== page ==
MSI Stealth 15M test – not for gamers

The size of the average ultrabook is the Stealth, but this machine isn’t just made for work, there’s serious gaming hardware lurking inside. However, the surprising combination also involves a compromise.

A refreshing highlight in the sea of ​​gaming laptops is the MSI Stealth model, which lures gamers who want to eccentric with a matte snow-white look. However, more important than the color of the notebook, which is already available in black, it is thin and light, while it is home to hardware of considerable strength.

Proven solutions

On the sleek-looking PC you can feel that good quality raw materials have been used by the manufacturer. The hinges sunk into the lower half of the engine room take up little space, but the question is whether they will keep the cover stable in three or four years.

The display is completely average, 16: 9, FHD resolution, and 144 Hz, but its picture quality is not as good as that of its other competitors, HUF 500,000. The CPU is the latest Intel Core i7-11375H, which is quad-core and capable of good average performance, coupled with ample RAM and a 512GB, slightly slow SSD. The inclusion of a GeForce RTX 3060 GPU is both a joy and a huge burden for engineers to plan for proper cooling.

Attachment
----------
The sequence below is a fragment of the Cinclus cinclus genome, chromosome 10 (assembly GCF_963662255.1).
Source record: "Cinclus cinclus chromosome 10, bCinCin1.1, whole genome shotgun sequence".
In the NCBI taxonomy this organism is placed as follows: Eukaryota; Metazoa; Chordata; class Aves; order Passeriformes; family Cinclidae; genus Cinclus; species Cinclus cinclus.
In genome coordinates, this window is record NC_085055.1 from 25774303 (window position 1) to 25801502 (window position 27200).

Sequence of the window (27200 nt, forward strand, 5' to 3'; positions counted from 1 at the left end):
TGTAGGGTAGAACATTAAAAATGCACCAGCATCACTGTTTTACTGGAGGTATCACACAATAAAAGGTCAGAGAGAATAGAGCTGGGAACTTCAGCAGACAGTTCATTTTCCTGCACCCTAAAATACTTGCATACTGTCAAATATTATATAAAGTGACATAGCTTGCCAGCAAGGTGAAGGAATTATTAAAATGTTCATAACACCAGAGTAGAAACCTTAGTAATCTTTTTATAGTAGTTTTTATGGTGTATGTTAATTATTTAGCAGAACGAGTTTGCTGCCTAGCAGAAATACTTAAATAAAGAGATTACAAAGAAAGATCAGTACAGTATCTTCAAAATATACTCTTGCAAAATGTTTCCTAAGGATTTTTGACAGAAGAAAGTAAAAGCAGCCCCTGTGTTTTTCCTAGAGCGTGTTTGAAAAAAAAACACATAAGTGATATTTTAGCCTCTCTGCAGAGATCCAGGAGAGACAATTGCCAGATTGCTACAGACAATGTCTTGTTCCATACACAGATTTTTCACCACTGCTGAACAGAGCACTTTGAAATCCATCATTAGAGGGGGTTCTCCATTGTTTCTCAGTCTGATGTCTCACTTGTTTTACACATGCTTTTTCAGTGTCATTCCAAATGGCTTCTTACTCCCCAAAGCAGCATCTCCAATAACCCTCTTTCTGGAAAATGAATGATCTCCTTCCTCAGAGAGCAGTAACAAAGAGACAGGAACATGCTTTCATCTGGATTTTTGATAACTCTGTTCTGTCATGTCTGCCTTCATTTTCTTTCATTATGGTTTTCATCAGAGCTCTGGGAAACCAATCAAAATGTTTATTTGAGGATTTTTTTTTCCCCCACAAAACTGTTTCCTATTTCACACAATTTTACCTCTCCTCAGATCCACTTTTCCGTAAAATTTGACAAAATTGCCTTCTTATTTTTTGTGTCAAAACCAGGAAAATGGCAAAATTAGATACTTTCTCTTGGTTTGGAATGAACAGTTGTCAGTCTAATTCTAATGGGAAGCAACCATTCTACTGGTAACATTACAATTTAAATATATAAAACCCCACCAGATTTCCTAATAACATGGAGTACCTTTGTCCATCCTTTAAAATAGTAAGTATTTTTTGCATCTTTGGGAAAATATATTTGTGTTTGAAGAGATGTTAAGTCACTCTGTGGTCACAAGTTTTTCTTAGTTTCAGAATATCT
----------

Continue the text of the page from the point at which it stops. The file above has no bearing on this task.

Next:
The ports aren’t a shame for the Stealth 15M either: you get a TB4, a DP-capable Type-C, two standard USBs, HDMI and an mSD card reader as an extra. Unfortunately, there is no biometric identification, HDMI is only capable of 4K 60 Hz, and the keyboard – although nicely lit – is a little too flat, the path of the soft keys is short. Unfortunately, you won’t be expanding your Stealth 15M, because the warranty will be lost when you unscrew it, and the interior is designed to have minimal room for maneuver.

The curse of leanness

It’s not hard to get bogged down on the exterior of the Stealth M15, especially if you want a white PC (and be careful not to get dirty or spoil it with the stickers you’ve received as a manufacturer gift). The configuration is suitable for all tasks, but only moderately for gaming: the GeForce RTX 3060 is strangled by the 65-watt consumption / heat production ceiling, and the cooling sucks even at low loads, and it fights audibly during games. The uptime is also awkwardly short, biometric identification is missing, we would have been happy with a slightly better keyboard, gamers will be looking for the Ethernet port in vain, and the oddity will be seen at a higher price than justified.

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Source: PC World Online Hírek by

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